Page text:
Friday, August 24, 2012

Armstrong Surrenders

Lance Armstrong at the team presentation of th...
Lance Armstrong at the team presentation of the 2010 Tour de France in Rotterdam (Photo credit: Wikipedia)
Seven times Tour de France champion, and possibly the greatest cyclist who has ever lived, Lance Armstrong has announced that he will no longer contest doping charges brought against him by USADA, the US anti-doping agency.

Armstrong has always said that he is innocent of all the charges brought him, he did not fail a single drugs test  in his entire career.  That said though, the weight of circumstantial evidence seems to have grown larger, three doctors who worked with teams that Armstrong rode for have received life bans, two others may as yet contest charges brought against them.  USADA claims to have ten former Armstrong team mates willing to testify against him in court, Armstrong says these men have been offered unfair inducements in order to get them on USADA's side.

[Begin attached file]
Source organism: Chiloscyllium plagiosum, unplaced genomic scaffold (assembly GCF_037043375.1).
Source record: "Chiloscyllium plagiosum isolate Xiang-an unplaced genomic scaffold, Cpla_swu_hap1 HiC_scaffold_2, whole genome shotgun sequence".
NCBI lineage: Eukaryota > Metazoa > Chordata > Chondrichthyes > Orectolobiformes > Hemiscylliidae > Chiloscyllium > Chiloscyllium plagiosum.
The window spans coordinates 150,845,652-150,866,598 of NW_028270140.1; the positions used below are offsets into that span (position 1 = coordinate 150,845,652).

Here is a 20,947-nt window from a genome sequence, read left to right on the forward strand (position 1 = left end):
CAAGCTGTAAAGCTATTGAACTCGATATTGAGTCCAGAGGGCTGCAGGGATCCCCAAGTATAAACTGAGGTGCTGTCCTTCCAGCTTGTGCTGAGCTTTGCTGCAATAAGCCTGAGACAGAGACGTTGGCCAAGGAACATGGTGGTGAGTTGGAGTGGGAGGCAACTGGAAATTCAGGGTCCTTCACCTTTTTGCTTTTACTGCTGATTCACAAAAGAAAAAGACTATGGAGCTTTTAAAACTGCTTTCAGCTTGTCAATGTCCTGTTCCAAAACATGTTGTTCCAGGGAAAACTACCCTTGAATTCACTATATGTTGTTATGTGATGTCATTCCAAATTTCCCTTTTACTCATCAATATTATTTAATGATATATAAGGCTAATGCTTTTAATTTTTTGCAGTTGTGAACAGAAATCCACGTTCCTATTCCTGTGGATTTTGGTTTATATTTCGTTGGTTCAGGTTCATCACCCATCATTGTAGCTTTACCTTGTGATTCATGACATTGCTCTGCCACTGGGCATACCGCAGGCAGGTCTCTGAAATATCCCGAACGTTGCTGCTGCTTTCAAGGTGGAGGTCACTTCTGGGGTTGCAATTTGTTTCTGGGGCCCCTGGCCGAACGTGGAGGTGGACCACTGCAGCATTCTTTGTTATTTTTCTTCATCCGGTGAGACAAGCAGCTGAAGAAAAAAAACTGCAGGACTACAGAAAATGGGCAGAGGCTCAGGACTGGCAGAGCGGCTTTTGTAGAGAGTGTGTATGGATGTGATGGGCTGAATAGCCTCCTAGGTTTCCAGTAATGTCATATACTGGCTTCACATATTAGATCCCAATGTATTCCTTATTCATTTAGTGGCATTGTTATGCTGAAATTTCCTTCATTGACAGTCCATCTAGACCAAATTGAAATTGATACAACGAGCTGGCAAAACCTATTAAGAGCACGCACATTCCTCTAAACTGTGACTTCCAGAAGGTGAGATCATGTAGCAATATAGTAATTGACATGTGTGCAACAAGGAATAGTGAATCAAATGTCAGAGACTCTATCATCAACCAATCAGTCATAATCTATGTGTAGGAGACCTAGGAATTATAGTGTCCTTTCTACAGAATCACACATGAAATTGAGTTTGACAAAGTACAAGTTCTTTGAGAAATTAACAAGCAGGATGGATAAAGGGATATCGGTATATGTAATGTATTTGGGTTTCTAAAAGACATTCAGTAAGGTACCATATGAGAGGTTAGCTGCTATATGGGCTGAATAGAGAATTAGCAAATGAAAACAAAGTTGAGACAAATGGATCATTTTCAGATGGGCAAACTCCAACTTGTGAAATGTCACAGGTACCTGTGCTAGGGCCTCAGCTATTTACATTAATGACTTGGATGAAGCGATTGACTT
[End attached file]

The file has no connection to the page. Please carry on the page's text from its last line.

The whole affair is an unedifying mess, Armstrong's reputation has been sullied, and now with his refusal to continue contesting the charges, he will officially be marked as a doper.  USADA says it will strip Armstrong of his seven Tour de France titles, but it seems to be saying this without any legal basis as the cycling union UCI is the body that controls world cycling events such as the TdF.

Cycling needs to be clean, and needs to be seen to clean, but wrapped up in this are the politics of personal power, Armstrong is a massive scalp for any anti-doper's trophy cabinet.  The physical aspects of testing seem to be a tangled mess as well, with claim and counter-claim about the validity of testing schedules, the rigour, or lack of, in the scientific method, and questions (which have surfaced in many other doping cases) concerning storage of blood and urine samples.

USADA may have caught the most successful cheat in the history of cycling, or they may just have permanently damaged the reputation of a truly heroic sportsman, I suspect that for most of the interested public, the further we read into this case, the less clear and more contested the issues become.
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